Press enter after choosing selection

Northern Brewery, 1886

Northern Brewery, 1886 image

1327 Jones Drive

Northern Brewery, 1886

A brewery had existed on this site on Traver Creek at least since 1872, when George Krause opened his brewery for business. When Herman Hardinghaus took over the running of the brewery in 1884, he had already operated breweries in Cincinnati, St. Louis, and Ypsilanti. The son of a brewer, he had attended upper-level schools in Germany before deciding to emigrate and make his fortune in America. By 1886 Hardinghaus was able to construct a new brewery building and a separate bottling works as well. An 1891 biography states he "manufactures a superior quality of ale which he ships to different cities and towns." He made his home next door on Jones Drive (then known as Mill Street) at what is today 1317 Jones Drive and commonly referred to as the "brewmaster's house."

Prohibition doomed the brewery business so other uses were found for the building. Ernest Rehberg was the last to brew beer here and after 1908 he ran an ice business from this location. The building was used as a creamery for a while and from 1922 to 1972 was the location of the Ann Arbor Foundry.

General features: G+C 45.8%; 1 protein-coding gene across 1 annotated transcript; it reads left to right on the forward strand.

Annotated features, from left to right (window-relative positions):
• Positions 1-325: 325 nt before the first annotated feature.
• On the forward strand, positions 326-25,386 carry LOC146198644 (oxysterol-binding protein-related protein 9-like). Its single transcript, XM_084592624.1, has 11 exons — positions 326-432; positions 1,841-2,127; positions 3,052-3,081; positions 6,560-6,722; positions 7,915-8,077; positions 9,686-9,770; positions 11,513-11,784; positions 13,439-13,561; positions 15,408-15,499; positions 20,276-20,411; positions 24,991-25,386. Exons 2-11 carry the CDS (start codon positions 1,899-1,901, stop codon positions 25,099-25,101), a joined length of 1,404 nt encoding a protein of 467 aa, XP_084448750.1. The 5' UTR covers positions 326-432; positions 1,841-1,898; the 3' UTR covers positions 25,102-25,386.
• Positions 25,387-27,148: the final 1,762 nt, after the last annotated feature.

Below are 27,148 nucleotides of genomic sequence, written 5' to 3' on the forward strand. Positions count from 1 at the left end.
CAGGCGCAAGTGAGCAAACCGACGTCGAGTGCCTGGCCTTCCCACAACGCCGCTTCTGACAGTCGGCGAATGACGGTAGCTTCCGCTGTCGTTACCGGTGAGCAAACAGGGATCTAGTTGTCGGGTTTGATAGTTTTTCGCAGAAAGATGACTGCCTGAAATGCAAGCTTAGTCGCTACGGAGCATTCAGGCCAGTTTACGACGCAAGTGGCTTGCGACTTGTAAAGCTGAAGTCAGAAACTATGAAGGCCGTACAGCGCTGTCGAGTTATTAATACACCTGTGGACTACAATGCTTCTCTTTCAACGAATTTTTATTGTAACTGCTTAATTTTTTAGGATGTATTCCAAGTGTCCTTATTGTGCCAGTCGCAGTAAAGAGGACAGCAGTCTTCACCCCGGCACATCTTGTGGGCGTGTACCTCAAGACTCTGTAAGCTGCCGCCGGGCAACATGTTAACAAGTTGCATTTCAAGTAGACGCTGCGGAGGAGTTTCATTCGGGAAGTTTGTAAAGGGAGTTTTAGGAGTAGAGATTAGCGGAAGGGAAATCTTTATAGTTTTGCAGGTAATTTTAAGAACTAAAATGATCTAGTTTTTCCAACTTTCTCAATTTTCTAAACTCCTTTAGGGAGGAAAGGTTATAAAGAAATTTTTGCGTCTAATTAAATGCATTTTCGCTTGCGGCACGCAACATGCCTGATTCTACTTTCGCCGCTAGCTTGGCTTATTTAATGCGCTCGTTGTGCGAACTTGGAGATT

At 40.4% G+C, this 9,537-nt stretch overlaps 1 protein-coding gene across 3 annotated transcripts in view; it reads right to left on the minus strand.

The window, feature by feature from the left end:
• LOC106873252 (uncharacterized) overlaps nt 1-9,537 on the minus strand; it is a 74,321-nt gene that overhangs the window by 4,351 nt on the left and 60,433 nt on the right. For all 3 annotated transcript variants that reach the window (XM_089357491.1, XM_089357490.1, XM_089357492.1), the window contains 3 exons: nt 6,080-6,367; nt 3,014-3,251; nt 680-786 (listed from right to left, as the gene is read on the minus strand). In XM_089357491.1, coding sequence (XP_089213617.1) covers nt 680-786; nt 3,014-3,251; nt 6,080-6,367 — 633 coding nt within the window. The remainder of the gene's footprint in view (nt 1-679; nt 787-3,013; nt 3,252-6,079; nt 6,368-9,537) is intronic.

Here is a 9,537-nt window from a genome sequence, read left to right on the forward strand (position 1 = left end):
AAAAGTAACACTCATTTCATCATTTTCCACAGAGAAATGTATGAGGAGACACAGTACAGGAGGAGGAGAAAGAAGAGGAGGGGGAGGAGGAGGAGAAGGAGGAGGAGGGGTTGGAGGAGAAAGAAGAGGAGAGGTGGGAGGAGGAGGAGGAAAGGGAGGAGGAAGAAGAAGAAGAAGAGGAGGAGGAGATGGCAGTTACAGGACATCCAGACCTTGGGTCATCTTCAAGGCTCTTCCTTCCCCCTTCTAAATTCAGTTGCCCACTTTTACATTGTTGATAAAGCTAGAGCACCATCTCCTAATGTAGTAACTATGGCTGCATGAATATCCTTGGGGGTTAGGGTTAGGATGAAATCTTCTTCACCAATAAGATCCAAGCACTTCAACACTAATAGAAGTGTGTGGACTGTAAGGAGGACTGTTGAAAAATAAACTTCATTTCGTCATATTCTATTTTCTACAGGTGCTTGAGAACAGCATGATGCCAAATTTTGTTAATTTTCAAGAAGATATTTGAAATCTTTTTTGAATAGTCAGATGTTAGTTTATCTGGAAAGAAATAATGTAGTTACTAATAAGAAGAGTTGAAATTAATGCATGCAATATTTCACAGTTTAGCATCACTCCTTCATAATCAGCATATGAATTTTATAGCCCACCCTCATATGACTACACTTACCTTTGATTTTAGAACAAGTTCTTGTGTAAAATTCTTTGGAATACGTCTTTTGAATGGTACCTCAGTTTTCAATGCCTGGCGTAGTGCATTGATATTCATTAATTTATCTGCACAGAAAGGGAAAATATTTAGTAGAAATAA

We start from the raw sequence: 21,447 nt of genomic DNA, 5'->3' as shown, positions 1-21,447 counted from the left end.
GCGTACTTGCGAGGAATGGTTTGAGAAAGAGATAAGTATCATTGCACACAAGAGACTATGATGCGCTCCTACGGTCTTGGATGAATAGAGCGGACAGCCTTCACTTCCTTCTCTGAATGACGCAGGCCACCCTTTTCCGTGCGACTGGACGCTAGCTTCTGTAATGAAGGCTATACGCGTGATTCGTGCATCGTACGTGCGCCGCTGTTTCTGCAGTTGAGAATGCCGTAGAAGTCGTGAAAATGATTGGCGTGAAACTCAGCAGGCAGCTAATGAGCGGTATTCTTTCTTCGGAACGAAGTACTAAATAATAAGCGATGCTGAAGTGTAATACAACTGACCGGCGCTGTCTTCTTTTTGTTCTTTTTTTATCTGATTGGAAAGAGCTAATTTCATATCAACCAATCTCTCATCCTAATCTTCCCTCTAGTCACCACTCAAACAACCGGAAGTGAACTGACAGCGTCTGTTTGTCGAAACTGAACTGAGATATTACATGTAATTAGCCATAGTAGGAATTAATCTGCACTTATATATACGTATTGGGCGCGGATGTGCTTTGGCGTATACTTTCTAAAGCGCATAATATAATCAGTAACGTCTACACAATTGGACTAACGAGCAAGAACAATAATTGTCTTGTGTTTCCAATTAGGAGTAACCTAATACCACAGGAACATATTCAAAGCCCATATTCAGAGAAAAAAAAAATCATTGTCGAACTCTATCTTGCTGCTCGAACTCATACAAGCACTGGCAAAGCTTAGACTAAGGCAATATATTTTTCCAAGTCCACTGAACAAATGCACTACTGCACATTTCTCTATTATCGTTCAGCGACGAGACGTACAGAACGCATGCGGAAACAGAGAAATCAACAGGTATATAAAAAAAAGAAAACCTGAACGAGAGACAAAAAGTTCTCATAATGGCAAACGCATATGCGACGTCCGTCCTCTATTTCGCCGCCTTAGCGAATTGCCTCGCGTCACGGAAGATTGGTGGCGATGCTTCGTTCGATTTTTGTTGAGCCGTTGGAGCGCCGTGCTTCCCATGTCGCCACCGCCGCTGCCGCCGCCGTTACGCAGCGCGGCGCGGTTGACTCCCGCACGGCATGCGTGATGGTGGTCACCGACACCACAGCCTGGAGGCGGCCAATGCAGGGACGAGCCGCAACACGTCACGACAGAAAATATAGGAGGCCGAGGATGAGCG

The foundry was a unique enterprise in many ways, most notably in that it was operated by Charles Baker and Tom Cook, an African-American and a Jewish immigrant from Russia. Their 50-year partnership provided work opportunities for minorities and preserved an unusual industrial forging operation. In 1954, it was doing a flourishing business according to a local newspaper feature, despite the fact that, in the rest of the country, iron foundries that filled individual orders were fast disappearing. Both men worked in the forges until well into their eighties.

After Cook's death in 1971 and a state citation for air pollution, the foundry was closed. The building remained empty until 1978 when the architectural firm of Fry/Peters purchased it and restored the building for their offices.

Rights Held By
Photos used to illustrate Historic Buildings, Ann Arbor, Michigan / by Marjorie Reade and Susan Wineberg.